Bender: [eyeing fossilized Seymour] Blech, that's the least appetizing calzone I've ever seen.
Crowd: What do you want?
Fry: Fry's dog!
Crowd: When do you want it?
Fry: Fry's dog!
Bender: [referring to Robo-Puppy] I was out walking him. Yes, you can walk him. Of course, after he goes, you have to refill the canisters.
Professor Farnsworth: [after Leela nearly rips off her skimpy wrestling outfit to dive in and save Bender] Professor! Lava! Hot!!
- "Space Pilot 3000" (1ACV01)
- There are several clips from this episode. And few sections including Seymour between scenes we saw previously.
- The title of the exhibition at the museum is "Treasures of the Stupid Ages - Loot from the recent Pizzeria excavation". In this episode, Fry's time is referred to as "the Stupid Ages" by Leela.
- "Less than Hero" (4ACV04)
- The tour guide appears to be the same person who was eaten by an elephant.
- "Bender Should Not Be Allowed on Television" (4ACV06)
- The cardboard cut-out of Slurms MacKenzie in Benders apartment (opening scene), though the head is distorted.
- "The Why of Fry" (4ACV10)
- "The Sting" (4ACV12)
- Seymour's fossilized remains appear again at Fry's funeral.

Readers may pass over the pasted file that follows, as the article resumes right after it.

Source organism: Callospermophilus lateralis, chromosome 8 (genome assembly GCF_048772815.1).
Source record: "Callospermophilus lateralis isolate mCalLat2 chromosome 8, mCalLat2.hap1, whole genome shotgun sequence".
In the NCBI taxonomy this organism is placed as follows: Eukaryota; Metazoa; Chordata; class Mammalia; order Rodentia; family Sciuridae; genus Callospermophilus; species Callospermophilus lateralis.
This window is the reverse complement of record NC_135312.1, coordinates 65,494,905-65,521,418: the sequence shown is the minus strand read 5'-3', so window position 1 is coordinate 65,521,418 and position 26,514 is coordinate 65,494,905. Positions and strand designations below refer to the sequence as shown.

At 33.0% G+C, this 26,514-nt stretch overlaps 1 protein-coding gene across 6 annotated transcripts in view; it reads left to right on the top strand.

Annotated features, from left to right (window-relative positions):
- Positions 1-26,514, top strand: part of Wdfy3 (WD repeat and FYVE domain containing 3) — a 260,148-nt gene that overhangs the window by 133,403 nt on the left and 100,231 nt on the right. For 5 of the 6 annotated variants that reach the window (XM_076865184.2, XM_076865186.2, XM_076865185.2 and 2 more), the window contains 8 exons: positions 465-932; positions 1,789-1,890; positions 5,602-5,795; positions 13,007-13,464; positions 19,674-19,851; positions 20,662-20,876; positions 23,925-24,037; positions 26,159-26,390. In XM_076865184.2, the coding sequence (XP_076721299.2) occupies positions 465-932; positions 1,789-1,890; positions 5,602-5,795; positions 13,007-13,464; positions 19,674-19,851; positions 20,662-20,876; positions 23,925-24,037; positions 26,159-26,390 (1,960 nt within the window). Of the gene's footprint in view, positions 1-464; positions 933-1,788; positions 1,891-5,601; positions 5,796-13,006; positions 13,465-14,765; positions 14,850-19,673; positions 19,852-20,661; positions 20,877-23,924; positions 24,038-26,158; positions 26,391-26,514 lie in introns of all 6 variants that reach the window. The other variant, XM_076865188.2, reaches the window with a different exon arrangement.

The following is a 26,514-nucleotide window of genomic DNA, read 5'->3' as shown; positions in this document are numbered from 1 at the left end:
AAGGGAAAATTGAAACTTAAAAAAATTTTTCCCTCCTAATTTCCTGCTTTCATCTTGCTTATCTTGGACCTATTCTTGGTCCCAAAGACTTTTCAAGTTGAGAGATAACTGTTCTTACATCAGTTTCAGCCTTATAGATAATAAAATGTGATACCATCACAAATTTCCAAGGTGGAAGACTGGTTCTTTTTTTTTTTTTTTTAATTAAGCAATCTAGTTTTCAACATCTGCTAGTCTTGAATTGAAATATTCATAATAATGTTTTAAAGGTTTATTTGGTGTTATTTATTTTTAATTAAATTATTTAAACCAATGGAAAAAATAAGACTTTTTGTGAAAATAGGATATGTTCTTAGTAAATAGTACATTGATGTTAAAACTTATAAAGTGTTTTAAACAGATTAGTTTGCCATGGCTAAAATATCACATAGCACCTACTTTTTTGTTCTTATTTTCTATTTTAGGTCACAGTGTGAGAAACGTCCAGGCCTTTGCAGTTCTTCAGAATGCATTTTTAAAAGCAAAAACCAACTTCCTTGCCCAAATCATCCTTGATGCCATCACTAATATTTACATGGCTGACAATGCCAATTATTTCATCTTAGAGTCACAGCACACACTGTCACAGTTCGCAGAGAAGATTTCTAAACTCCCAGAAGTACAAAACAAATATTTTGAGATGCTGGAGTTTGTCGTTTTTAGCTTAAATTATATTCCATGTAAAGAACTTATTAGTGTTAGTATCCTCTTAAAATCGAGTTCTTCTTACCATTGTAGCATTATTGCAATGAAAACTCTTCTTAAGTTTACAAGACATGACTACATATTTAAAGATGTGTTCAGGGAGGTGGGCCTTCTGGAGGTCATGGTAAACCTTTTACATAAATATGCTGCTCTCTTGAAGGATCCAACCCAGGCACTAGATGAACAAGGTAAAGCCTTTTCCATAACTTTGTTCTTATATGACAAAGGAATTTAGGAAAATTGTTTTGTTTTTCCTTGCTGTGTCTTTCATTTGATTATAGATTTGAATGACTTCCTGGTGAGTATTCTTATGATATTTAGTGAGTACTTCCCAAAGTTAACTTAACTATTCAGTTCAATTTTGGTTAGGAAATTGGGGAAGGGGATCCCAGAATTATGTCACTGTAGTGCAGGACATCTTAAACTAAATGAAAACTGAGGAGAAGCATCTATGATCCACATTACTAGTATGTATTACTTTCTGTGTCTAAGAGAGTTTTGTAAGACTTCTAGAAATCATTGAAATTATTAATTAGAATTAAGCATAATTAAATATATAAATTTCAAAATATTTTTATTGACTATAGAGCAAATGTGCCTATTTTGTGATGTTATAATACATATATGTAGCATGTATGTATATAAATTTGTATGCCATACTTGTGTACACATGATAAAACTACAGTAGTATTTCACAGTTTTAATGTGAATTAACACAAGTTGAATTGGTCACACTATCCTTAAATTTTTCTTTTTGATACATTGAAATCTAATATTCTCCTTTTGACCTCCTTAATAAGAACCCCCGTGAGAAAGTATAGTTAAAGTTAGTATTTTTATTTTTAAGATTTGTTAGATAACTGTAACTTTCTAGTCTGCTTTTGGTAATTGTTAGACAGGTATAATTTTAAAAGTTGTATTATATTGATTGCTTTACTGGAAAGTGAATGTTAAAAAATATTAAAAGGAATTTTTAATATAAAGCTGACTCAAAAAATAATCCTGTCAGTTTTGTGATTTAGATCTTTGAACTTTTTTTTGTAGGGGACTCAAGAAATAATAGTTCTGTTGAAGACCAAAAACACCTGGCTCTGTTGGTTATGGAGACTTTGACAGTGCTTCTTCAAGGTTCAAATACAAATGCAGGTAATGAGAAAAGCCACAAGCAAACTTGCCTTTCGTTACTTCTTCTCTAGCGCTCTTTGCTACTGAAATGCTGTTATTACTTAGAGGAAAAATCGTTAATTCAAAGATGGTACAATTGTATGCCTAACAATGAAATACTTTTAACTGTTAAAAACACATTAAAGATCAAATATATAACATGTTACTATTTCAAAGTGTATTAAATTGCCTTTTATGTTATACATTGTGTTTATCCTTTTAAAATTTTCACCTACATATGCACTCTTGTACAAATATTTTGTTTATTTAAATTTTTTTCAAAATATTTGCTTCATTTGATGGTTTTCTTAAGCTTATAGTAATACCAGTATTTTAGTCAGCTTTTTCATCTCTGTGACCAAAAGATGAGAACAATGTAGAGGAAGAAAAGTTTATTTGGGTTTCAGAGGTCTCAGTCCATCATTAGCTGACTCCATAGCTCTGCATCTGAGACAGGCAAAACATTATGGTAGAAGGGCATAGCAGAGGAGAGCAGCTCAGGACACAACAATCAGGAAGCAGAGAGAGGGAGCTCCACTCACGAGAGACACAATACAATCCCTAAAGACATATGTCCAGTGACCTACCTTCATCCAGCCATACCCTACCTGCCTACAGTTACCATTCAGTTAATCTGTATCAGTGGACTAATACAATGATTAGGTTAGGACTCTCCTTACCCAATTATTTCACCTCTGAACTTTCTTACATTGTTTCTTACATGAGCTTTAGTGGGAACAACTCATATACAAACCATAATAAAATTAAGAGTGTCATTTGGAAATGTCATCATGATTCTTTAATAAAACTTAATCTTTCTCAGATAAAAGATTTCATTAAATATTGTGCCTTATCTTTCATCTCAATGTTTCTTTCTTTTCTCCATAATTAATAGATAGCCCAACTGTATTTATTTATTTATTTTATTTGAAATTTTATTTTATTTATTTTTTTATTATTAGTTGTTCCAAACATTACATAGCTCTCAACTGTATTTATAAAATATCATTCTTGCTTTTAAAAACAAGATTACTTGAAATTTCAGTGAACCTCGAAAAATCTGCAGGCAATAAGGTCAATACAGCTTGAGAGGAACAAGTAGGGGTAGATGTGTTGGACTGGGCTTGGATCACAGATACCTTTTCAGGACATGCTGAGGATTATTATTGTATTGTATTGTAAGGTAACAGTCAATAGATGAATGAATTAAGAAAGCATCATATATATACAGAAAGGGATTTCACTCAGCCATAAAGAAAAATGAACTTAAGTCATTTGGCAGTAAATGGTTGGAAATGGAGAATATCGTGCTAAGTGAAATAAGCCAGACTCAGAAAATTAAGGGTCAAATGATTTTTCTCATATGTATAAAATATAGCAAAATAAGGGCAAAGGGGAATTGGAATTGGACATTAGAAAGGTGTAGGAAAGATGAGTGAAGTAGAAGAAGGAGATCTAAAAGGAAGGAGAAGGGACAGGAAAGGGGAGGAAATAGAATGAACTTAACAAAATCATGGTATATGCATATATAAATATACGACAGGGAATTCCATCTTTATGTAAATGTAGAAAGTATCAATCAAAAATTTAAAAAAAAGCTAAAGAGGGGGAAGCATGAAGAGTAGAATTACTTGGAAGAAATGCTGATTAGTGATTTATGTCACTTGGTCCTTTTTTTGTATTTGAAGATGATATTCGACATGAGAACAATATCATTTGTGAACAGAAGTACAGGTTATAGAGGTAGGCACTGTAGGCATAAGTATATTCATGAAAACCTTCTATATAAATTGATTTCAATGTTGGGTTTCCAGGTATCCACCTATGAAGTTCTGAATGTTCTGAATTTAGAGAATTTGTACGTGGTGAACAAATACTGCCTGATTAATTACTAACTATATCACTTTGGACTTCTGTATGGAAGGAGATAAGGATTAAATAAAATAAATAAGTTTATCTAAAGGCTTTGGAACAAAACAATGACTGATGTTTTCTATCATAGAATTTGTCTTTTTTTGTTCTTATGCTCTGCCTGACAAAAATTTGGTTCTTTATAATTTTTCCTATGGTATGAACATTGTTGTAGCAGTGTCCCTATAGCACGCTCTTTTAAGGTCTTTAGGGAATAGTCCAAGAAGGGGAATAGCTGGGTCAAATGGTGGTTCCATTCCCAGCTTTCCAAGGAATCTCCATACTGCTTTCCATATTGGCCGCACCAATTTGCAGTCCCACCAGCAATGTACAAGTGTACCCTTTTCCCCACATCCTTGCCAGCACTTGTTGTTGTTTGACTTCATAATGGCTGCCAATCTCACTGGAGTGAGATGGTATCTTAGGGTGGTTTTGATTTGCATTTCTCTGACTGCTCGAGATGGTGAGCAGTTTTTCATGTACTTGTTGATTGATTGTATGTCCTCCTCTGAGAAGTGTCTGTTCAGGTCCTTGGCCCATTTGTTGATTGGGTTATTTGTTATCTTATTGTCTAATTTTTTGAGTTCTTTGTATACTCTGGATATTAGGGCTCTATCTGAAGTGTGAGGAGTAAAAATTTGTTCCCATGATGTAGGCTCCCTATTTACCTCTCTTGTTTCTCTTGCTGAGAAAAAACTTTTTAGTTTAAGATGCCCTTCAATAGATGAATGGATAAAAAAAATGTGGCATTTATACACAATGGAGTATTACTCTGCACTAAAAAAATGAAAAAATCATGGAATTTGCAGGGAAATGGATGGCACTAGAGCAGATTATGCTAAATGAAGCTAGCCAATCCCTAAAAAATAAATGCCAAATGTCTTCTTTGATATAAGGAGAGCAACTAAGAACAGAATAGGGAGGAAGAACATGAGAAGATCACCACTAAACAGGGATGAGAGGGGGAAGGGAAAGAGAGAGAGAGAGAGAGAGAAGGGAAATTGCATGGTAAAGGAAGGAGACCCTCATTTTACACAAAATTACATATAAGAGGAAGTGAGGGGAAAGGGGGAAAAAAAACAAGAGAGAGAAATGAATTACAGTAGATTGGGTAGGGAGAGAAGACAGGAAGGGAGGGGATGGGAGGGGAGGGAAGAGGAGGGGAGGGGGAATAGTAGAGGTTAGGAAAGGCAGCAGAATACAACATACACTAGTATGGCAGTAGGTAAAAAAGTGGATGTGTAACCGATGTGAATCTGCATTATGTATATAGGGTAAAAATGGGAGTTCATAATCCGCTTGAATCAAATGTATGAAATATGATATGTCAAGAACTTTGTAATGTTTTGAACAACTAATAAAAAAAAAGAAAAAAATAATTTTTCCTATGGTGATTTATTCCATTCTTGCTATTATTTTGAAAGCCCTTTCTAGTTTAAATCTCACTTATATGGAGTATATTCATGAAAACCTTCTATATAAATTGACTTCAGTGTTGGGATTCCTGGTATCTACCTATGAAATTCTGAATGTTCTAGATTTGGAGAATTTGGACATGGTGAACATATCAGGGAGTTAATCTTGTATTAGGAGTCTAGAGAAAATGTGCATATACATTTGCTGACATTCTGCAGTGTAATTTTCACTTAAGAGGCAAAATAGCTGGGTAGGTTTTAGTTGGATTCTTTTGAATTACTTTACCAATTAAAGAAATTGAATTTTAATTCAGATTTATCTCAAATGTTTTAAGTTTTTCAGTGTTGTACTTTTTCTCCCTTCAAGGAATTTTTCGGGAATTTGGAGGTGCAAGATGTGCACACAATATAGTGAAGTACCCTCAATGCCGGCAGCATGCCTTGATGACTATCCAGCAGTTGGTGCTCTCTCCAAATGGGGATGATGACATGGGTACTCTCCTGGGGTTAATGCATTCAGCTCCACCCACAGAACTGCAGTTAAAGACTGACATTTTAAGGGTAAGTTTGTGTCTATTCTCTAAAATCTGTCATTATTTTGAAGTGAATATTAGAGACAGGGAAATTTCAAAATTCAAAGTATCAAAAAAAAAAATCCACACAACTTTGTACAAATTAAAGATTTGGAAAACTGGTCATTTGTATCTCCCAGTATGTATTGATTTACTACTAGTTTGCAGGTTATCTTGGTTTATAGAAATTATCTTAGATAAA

- Bender's Big Score
- Seymour's fossilized remains appear once again in the Planet Express lounge.
- How Seymour got fossilized is explained.
- We see the hungover cryogenisist the night before when he is drunk.
- "A Clockwork Origin" (6ACV09)
- Hermes finds another fossilized dog, but throws it away as he suspects it's "another one of Fry's old dogs".
- "The Inhuman Torch" (7ACV18)
- Bender once again jumps into the lava pit, this time to stop Flamo.
- "Game of Tones" (7ACV23)
- When Fry relives his memories of the day he was frozen, he sees Seymour again.
- "Stench and Stenchibility" (7ACV25)
- The title caption of this episode is "Not The Episode With The Dead Dog", almost certainly a reference to "Jurassic Bark".
- Star Trek
- Fry makes the Vulcan signal and says live long and prosper to Seymour when they first meet.